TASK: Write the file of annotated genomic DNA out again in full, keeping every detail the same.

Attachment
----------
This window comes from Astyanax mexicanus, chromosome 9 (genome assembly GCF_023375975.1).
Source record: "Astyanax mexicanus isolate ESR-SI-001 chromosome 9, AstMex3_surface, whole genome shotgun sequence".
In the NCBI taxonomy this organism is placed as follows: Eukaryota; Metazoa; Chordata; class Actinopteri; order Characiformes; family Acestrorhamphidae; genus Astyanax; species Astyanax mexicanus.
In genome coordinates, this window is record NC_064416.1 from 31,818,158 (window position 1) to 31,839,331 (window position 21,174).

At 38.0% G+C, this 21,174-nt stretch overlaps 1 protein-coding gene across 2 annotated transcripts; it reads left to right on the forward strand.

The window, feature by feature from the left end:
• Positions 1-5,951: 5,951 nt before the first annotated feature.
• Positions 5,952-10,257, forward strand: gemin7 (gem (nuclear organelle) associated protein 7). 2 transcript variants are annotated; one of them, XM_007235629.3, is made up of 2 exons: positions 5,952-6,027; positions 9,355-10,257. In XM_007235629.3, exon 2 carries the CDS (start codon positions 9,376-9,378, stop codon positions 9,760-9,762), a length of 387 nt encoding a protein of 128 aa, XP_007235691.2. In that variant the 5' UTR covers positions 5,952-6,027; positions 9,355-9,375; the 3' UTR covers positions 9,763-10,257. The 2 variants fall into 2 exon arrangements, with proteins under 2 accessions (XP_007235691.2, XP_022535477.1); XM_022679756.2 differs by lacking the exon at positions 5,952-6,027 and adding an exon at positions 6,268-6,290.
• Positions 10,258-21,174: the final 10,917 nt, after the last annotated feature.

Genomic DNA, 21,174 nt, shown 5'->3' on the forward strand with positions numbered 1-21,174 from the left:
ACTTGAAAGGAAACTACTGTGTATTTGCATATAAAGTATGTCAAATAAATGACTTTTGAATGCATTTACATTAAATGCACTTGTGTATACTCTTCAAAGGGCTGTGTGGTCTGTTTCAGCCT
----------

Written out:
This window comes from Astyanax mexicanus, chromosome 9 (genome assembly GCF_023375975.1).
Source record: "Astyanax mexicanus isolate ESR-SI-001 chromosome 9, AstMex3_surface, whole genome shotgun sequence".
In the NCBI taxonomy this organism is placed as follows: Eukaryota; Metazoa; Chordata; class Actinopteri; order Characiformes; family Acestrorhamphidae; genus Astyanax; species Astyanax mexicanus.
In genome coordinates, this window is record NC_064416.1 from 31,818,158 (window position 1) to 31,839,331 (window position 21,174).

At 38.0% G+C, this 21,174-nt stretch overlaps 1 protein-coding gene across 2 annotated transcripts; it reads left to right on the forward strand.

The window, feature by feature from the left end:
• Positions 1-5,951: 5,951 nt before the first annotated feature.
• Positions 5,952-10,257, forward strand: gemin7 (gem (nuclear organelle) associated protein 7). 2 transcript variants are annotated; one of them, XM_007235629.3, is made up of 2 exons: positions 5,952-6,027; positions 9,355-10,257. In XM_007235629.3, exon 2 carries the CDS (start codon positions 9,376-9,378, stop codon positions 9,760-9,762), a length of 387 nt encoding a protein of 128 aa, XP_007235691.2. In that variant the 5' UTR covers positions 5,952-6,027; positions 9,355-9,375; the 3' UTR covers positions 9,763-10,257. The 2 variants fall into 2 exon arrangements, with proteins under 2 accessions (XP_007235691.2, XP_022535477.1); XM_022679756.2 differs by lacking the exon at positions 5,952-6,027 and adding an exon at positions 6,268-6,290.
• Positions 10,258-21,174: the final 10,917 nt, after the last annotated feature.

Genomic DNA, 21,174 nt, shown 5'->3' on the forward strand with positions numbered 1-21,174 from the left:
ACTTGAAAGGAAACTACTGTGTATTTGCATATAAAGTATGTCAAATAAATGACTTTTGAATGCATTTACATTAAATGCACTTGTGTATACTCTTCAAAGGGCTGTGTGGTCTGTTTCAGCCT